While US media treated the Iraqi cabinet approval of the SOFA as a big win – and the wingnut blogs held a Victory in Iraq party day, the Iraqis once again reminded us that it is their country.
"It is not only the Iraqi parliament that has a role in overseeing this agreement, but the Iraqi people, who will have a referendum on July 30 so they can see if the agreement is correct or not, six months after it comes into effect," Iraq’s top negotiator Muwafaq al-Rubaie told Dubai-based Al-Arabiya television.
Maliki has been forced to delay the parliamentary vote – first until today, then until tomorrow – as he tries to collect enough votes for passage. The Iraqi Accord Front, a major Sunni bloc, insisted on approval of several governmental reforms including the release of Sunnis detained by US forces but their major demand was for a popular referendum on SOFA to be held by July 31, a concession they apparently have won within the Iraqi Parliament.
Now the question is whether the US will agree to a democratic vote:
[Deputy parliamentary speaker] Khaled al-Attiya said on the eve of the vote that a referendum was out of the question because the Americans were sure to reject it.
Reports just coming in claim that Condi Rice has said "an Iraqi proposal to hold a national referendum next year on a U.S.-Iraqi security agreement does not necessarily mean the pact will be put off. "
Condi’s willingness to allow a popular vote on the progress of SOFA raises some interesting questions. Is the Bush administration so desperate to have almost any agreement so long as the SOFA is portrayed here as some form of victory or is there more going on here? As Bernard at Moon of Alabama reminds us, Mailiki and Crocker signed two agreements, not just the SOFA – and the second, a Strategic Forces Agreement, may be the more important as he notes in:"The Iraq SOFA Is A Shiny Object that is supposed to keep our eyes away from the problematic text of the SFA."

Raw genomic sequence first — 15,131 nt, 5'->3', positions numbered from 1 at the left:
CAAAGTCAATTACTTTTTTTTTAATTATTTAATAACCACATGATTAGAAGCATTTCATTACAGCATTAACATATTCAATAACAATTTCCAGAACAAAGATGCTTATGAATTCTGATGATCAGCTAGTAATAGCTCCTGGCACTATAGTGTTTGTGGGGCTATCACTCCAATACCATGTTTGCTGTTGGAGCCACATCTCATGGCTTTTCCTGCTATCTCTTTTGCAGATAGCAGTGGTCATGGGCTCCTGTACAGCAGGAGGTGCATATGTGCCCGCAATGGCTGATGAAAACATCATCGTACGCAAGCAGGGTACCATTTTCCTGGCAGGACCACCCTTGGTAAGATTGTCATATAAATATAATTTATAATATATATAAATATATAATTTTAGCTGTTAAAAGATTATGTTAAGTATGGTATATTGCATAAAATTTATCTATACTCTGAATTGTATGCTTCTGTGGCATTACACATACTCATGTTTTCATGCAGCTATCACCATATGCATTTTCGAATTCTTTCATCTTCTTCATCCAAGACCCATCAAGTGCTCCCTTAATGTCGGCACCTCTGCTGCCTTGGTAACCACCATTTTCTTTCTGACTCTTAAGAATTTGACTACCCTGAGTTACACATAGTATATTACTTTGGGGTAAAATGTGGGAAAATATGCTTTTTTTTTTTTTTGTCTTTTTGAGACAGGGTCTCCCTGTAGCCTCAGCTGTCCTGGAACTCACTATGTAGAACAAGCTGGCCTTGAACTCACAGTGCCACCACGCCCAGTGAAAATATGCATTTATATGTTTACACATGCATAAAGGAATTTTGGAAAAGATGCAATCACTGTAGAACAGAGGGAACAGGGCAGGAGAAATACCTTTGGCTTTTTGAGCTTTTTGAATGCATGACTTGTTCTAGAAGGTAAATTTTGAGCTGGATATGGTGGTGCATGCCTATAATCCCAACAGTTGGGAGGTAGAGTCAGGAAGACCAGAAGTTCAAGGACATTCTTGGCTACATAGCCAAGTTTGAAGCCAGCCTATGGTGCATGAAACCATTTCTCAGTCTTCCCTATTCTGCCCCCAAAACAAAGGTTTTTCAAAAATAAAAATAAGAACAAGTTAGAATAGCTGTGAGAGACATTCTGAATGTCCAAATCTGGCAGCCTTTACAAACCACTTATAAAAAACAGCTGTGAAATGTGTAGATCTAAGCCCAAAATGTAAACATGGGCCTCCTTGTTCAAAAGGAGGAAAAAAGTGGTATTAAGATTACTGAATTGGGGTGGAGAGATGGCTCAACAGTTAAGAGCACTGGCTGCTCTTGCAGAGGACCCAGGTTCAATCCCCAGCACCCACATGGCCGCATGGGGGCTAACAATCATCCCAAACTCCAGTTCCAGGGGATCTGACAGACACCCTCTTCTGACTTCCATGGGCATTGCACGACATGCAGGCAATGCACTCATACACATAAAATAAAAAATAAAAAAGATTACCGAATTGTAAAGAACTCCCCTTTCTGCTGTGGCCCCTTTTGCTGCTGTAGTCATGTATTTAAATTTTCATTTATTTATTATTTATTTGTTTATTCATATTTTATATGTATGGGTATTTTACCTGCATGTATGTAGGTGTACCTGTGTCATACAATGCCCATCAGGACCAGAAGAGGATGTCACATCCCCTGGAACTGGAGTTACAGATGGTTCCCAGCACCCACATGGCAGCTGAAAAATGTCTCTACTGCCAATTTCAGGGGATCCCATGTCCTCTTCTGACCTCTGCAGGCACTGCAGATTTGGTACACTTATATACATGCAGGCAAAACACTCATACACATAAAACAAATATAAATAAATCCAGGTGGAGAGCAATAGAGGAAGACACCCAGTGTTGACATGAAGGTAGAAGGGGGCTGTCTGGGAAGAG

A briefing by Greg Bruno of the Council of Foreign Relations says of the secret SFA:
Details of the second accord under discussion are more opaque. Referred to as a "strategic framework agreement," the measure would broadly address issues not covered by the SOFA, including those outlined in a "declaration of principles" document signed by President Bush and Prime Minister Nouri al-Maliki in November 2007. Among these issues: the U.S. role in defending Iraq from internal and external threats; U.S. support of political reconciliation; and U.S. efforts to confront terrorist groups.
Nationalist members of Parliament led by Moqtada al Sadr’s trend remain opposed to any agreement “because it gives an Iraqi stamp of approval to the U.S. military presence in Iraq.”
And even if the SOFA is passed, the actual content of the agreement text may be contentious, as AFP reports:
… the English version has not been made public, and US officials in Washington said there may be a public dispute between the two sides over the interpretation of certain parts of the agreement.
Once again, despite all the attempts of BushCo to declare some sort of victory, the reality on the ground may be very different.